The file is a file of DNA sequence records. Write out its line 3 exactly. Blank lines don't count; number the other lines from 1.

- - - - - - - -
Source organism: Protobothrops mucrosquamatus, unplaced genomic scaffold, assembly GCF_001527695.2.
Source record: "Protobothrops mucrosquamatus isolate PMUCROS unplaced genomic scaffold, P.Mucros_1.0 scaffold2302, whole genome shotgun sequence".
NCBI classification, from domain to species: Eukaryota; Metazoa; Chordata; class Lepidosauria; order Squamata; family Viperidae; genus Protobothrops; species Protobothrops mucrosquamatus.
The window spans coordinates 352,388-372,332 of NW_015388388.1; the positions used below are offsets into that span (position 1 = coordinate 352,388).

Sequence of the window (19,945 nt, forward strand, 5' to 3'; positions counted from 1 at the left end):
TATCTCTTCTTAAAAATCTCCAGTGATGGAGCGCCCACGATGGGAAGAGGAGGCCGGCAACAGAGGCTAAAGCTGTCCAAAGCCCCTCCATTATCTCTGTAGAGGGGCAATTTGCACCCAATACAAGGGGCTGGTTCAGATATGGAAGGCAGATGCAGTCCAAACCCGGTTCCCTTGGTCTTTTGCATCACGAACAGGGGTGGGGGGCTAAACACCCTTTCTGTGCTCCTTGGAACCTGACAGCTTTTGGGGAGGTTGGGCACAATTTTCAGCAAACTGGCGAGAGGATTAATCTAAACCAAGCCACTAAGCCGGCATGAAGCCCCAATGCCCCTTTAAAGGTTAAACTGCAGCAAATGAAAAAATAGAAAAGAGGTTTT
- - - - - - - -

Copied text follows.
NCBI classification, from domain to species: Eukaryota; Metazoa; Chordata; class Lepidosauria; order Squamata; family Viperidae; genus Protobothrops; species Protobothrops mucrosquamatus.